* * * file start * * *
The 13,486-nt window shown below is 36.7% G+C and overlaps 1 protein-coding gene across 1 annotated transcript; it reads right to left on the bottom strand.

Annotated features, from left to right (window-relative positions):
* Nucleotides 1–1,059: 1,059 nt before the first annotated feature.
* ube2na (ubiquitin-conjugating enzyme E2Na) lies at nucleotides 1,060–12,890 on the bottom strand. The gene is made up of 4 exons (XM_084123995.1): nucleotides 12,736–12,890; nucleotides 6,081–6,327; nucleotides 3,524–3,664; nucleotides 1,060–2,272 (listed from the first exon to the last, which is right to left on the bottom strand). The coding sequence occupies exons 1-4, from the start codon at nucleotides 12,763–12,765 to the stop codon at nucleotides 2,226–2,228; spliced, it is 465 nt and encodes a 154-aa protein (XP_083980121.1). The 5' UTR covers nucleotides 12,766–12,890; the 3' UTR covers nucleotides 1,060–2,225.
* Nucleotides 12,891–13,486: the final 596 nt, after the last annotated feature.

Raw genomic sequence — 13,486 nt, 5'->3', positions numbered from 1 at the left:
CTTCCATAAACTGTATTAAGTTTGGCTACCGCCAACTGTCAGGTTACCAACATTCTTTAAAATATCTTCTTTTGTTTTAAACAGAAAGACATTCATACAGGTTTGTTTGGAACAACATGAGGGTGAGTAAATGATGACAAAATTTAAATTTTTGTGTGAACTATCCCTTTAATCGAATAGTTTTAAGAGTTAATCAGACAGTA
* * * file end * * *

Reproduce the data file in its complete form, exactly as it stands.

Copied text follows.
The 13,486-nt window shown below is 36.7% G+C and overlaps 1 protein-coding gene across 1 annotated transcript; it reads right to left on the bottom strand.

Annotated features, from left to right (window-relative positions):
* Nucleotides 1–1,059: 1,059 nt before the first annotated feature.
* ube2na (ubiquitin-conjugating enzyme E2Na) lies at nucleotides 1,060–12,890 on the bottom strand. The gene is made up of 4 exons (XM_084123995.1): nucleotides 12,736–12,890; nucleotides 6,081–6,327; nucleotides 3,524–3,664; nucleotides 1,060–2,272 (listed from the first exon to the last, which is right to left on the bottom strand). The coding sequence occupies exons 1-4, from the start codon at nucleotides 12,763–12,765 to the stop codon at nucleotides 2,226–2,228; spliced, it is 465 nt and encodes a 154-aa protein (XP_083980121.1). The 5' UTR covers nucleotides 12,766–12,890; the 3' UTR covers nucleotides 1,060–2,225.
* Nucleotides 12,891–13,486: the final 596 nt, after the last annotated feature.

Raw genomic sequence — 13,486 nt, 5'->3', positions numbered from 1 at the left:
CTTCCATAAACTGTATTAAGTTTGGCTACCGCCAACTGTCAGGTTACCAACATTCTTTAAAATATCTTCTTTTGTTTTAAACAGAAAGACATTCATACAGGTTTGTTTGGAACAACATGAGGGTGAGTAAATGATGACAAAATTTAAATTTTTGTGTGAACTATCCCTTTAATCGAATAGTTTTAAGAGTTAATCAGACAGTA